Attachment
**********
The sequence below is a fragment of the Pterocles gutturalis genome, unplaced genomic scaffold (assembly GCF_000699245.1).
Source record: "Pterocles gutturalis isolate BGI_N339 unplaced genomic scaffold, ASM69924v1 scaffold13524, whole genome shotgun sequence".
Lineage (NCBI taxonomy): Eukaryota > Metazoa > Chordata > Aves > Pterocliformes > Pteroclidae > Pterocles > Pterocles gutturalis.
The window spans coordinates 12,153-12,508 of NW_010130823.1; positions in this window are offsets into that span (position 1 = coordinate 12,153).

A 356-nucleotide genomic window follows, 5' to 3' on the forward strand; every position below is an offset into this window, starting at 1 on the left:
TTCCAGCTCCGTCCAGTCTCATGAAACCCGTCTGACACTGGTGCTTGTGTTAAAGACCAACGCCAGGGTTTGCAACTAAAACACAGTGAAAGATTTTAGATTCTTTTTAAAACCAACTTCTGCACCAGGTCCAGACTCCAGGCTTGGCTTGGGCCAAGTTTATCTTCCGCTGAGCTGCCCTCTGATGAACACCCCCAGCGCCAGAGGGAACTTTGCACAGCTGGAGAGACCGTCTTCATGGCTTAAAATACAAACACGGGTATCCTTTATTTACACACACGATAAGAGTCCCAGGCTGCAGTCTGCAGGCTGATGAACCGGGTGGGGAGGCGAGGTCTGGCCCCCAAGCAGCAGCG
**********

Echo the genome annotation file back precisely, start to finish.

The sequence below is a fragment of the Pterocles gutturalis genome, unplaced genomic scaffold (assembly GCF_000699245.1).
Source record: "Pterocles gutturalis isolate BGI_N339 unplaced genomic scaffold, ASM69924v1 scaffold13524, whole genome shotgun sequence".
Lineage (NCBI taxonomy): Eukaryota > Metazoa > Chordata > Aves > Pterocliformes > Pteroclidae > Pterocles > Pterocles gutturalis.
The window spans coordinates 12,153-12,508 of NW_010130823.1; positions in this window are offsets into that span (position 1 = coordinate 12,153).

A 356-nucleotide genomic window follows, 5' to 3' on the forward strand; every position below is an offset into this window, starting at 1 on the left:
TTCCAGCTCCGTCCAGTCTCATGAAACCCGTCTGACACTGGTGCTTGTGTTAAAGACCAACGCCAGGGTTTGCAACTAAAACACAGTGAAAGATTTTAGATTCTTTTTAAAACCAACTTCTGCACCAGGTCCAGACTCCAGGCTTGGCTTGGGCCAAGTTTATCTTCCGCTGAGCTGCCCTCTGATGAACACCCCCAGCGCCAGAGGGAACTTTGCACAGCTGGAGAGACCGTCTTCATGGCTTAAAATACAAACACGGGTATCCTTTATTTACACACACGATAAGAGTCCCAGGCTGCAGTCTGCAGGCTGATGAACCGGGTGGGGAGGCGAGGTCTGGCCCCCAAGCAGCAGCG